Foursquare’s theme this year is “Sent”—a concept not limited only to Connection 2015, but an action lived out by Foursquare leaders across the nation, every day throughout the year. In this exclusive new feature series, you will meet people in the Foursquare family who have been sent by the Lord to different places. Get ready to be inspired.
From the two church staff members who are pursuing their Foursquare ministerial licenses to the young ladies who have lived in her home and become part of her family, Carrie Jenkins has touched many lives through the years as she has faithfully lived out her calling to disciple others.
As co-pastor with her husband, Dale, of New Hope Worship Center (Concord Foursquare Church) in Concord, N.C., Carrie has the privilege to influence dozens of lives for Christ. But it is in one-on-one mentoring relationships where she feels most effective.
“People need to see how you live out your faith on a daily basis,” says Carrie. “The greatest opportunity for growth is when you let someone experience life with you.”
In this daily-life approach, Carrie draws from her own experiences and helps people navigate the different seasons of life. Her own challenges when her children were infants have allowed her to come alongside young mothers now walking the same road. In fact, Carrie believes that period of motherhood became one of her most creative and engaging times of discipling others.
“When my children were infants and needed constant care, I felt like my leadership role had to take a backseat. That was tough,” Carrie explains. “But over time, the Lord showed me that what I was doing as a mother was highly valuable, not just to my family, but also to other young women.”
She started inviting girls and young women to come help in her home and with her kids. This became a blessing to her and her family, and also allowed Carrie to mentor these students.
“I found I could still speak into their lives,” says Carrie, “and they could see what being a wife, mother and Christ-follower was like in reality—its challenges and triumphs.”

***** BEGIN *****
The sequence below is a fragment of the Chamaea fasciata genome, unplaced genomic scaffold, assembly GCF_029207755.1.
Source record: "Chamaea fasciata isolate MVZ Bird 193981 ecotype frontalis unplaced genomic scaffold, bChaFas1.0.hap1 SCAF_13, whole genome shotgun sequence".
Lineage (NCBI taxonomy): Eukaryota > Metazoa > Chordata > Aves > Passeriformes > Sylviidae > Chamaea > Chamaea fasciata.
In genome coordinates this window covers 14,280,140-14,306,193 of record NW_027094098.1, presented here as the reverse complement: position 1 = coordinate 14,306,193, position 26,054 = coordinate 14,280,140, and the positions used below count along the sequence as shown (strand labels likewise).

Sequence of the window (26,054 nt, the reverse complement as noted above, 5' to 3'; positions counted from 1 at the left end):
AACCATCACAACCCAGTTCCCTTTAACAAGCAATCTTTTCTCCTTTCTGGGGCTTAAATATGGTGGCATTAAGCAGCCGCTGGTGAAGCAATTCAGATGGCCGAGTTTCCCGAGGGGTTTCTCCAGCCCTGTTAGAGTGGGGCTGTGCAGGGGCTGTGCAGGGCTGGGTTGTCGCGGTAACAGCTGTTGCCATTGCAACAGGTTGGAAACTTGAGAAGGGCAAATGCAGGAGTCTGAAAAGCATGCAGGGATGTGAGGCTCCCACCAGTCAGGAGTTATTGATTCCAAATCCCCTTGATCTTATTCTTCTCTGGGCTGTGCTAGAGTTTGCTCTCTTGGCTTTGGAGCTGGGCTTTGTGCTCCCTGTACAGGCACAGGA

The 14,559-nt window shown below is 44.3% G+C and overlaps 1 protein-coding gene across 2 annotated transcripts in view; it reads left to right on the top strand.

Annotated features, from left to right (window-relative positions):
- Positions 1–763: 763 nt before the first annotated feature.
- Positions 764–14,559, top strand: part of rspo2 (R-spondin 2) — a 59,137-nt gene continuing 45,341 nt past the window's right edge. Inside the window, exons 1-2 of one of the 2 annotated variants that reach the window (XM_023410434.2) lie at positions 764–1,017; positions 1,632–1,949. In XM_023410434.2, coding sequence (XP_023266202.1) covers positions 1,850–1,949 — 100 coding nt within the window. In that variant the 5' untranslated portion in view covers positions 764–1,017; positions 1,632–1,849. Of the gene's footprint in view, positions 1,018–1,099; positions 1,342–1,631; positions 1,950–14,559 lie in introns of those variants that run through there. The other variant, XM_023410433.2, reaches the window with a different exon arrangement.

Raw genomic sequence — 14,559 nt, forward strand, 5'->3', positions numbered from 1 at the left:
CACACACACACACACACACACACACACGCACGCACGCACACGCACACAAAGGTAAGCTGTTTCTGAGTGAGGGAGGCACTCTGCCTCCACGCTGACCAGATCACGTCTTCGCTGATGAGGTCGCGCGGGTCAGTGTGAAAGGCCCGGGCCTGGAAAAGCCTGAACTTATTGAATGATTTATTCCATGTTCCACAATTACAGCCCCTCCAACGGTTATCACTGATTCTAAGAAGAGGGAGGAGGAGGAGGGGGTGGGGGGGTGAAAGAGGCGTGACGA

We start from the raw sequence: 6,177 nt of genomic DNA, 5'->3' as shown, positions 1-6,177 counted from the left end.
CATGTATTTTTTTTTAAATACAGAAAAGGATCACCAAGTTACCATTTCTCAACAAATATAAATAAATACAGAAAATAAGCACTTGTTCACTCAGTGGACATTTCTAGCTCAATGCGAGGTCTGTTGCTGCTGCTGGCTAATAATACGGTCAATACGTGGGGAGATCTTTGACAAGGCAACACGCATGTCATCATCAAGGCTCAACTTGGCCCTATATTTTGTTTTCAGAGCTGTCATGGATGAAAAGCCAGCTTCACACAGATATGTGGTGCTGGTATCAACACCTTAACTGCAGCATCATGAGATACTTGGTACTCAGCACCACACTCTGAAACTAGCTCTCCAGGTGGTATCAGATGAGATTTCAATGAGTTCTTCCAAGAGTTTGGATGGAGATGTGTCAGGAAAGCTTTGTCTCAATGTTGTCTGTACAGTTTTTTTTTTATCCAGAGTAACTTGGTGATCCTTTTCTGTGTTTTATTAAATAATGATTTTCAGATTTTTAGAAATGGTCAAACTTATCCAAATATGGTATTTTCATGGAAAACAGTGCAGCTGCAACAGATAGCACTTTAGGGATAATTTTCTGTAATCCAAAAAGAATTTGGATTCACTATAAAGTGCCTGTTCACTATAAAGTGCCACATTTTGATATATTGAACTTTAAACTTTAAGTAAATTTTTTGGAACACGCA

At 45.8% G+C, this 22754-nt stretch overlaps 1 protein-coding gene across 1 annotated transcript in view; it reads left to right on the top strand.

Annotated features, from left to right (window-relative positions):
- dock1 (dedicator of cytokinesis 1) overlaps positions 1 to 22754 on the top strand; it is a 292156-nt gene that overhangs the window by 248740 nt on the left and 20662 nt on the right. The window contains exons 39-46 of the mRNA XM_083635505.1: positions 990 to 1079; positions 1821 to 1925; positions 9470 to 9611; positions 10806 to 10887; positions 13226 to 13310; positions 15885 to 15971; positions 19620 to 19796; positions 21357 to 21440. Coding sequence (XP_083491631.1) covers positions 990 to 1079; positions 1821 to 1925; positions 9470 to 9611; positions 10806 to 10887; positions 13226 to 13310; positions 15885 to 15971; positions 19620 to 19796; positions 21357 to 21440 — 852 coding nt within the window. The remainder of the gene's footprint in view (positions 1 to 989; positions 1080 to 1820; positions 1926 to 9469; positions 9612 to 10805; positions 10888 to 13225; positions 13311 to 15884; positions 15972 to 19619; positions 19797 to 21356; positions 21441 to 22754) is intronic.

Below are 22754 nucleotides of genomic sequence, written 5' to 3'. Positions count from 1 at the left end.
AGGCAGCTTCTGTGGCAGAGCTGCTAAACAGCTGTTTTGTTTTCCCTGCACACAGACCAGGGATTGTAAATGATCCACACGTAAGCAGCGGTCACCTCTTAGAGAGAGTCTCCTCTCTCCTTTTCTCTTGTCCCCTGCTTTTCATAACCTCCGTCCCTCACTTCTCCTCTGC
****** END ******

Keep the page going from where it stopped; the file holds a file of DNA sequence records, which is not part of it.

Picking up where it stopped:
New Hope Worship Center is taking this personal discipleship model and using it to equip other pastors and leaders in their community. For instance, Carrie and Dale teach pastors about how to deliver strong messages and what it takes to grow a church, but their focus is on the people part of leadership: how to surround yourself with the right team, how to build great relationships with your staff, and how to live life in step with one another.
Carrie and Dale believe their congregation has a clear a directive from the Lord to disciple leaders. Carrie admits this is different from, and harder than, leading followers, but also more rewarding.
“When people are directed by God to leave us so they can help plant a church, attend college or relocate because of their jobs, we know that they are equipped for every good work that God has prepared in advance for them,” Carrie affirms. This is the type of empowering discipleship she says she has found to be truly transformational in her own life.
Above all, Carrie believes in the importance of people discovering and verifying when and how God wants to use them.
“It’s important to always confirm a calling for a leadership role,” she asserts. “Yes, you need passion, and that can be a good sign God is prompting you to do something; but you also need spiritual mentors who can help you direct that energy and identify the open doors.”
In her own calling to be one of those mentors, Carrie says it comes down to basics: a sincere commitment to the Great Commission.
“Whether we are the ones flying across an ocean to reach the lost or just equipping those who do,” she says, “it’s all about taking the Good News and hope of Jesus with us to share with others.”